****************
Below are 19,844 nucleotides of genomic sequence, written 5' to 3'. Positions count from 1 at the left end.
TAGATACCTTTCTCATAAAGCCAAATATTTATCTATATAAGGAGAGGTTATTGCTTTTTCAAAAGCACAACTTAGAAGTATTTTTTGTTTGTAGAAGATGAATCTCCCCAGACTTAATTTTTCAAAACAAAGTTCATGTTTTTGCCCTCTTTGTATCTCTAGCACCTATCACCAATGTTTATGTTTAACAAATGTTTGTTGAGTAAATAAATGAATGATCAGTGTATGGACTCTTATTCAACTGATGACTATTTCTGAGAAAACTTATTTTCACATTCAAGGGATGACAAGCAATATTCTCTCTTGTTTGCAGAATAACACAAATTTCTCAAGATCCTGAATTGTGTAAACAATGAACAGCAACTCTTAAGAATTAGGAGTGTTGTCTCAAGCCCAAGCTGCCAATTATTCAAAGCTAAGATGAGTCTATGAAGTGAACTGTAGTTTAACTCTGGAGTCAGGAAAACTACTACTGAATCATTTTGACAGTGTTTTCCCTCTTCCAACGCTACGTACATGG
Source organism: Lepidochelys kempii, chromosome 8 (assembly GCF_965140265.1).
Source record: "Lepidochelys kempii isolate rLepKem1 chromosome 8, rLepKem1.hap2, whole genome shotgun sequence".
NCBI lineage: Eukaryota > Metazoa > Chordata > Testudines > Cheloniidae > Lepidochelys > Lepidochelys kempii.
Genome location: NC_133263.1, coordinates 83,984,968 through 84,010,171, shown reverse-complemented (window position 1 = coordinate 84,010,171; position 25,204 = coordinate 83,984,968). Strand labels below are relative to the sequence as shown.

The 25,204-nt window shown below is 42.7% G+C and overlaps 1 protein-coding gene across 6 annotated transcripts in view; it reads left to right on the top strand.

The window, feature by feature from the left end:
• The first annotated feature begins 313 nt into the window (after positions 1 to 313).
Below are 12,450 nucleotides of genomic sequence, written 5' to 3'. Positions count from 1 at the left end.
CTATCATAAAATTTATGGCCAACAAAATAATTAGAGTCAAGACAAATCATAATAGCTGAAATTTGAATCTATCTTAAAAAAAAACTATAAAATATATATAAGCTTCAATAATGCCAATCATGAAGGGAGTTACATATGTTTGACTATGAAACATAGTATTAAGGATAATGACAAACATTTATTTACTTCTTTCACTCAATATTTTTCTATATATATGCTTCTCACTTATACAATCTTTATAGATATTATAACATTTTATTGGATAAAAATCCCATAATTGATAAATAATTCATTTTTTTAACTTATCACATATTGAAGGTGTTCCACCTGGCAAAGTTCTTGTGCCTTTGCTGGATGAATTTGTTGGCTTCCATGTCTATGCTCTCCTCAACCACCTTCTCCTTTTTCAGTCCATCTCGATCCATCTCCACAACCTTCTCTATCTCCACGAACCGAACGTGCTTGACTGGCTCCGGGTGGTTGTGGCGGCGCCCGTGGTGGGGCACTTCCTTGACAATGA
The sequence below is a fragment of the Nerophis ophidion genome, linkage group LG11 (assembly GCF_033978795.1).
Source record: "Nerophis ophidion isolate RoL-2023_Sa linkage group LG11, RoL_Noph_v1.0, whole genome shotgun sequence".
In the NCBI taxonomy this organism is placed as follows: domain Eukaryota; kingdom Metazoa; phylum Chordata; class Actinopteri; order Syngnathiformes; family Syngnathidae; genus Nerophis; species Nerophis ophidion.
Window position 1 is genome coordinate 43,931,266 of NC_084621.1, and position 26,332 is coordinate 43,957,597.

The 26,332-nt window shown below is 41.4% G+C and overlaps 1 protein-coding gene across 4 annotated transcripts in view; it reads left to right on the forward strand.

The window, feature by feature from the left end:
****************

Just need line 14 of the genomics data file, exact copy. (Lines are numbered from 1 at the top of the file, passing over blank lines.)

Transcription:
In the NCBI taxonomy this organism is placed as follows: domain Eukaryota; kingdom Metazoa; phylum Chordata; class Actinopteri; order Syngnathiformes; family Syngnathidae; genus Nerophis; species Nerophis ophidion.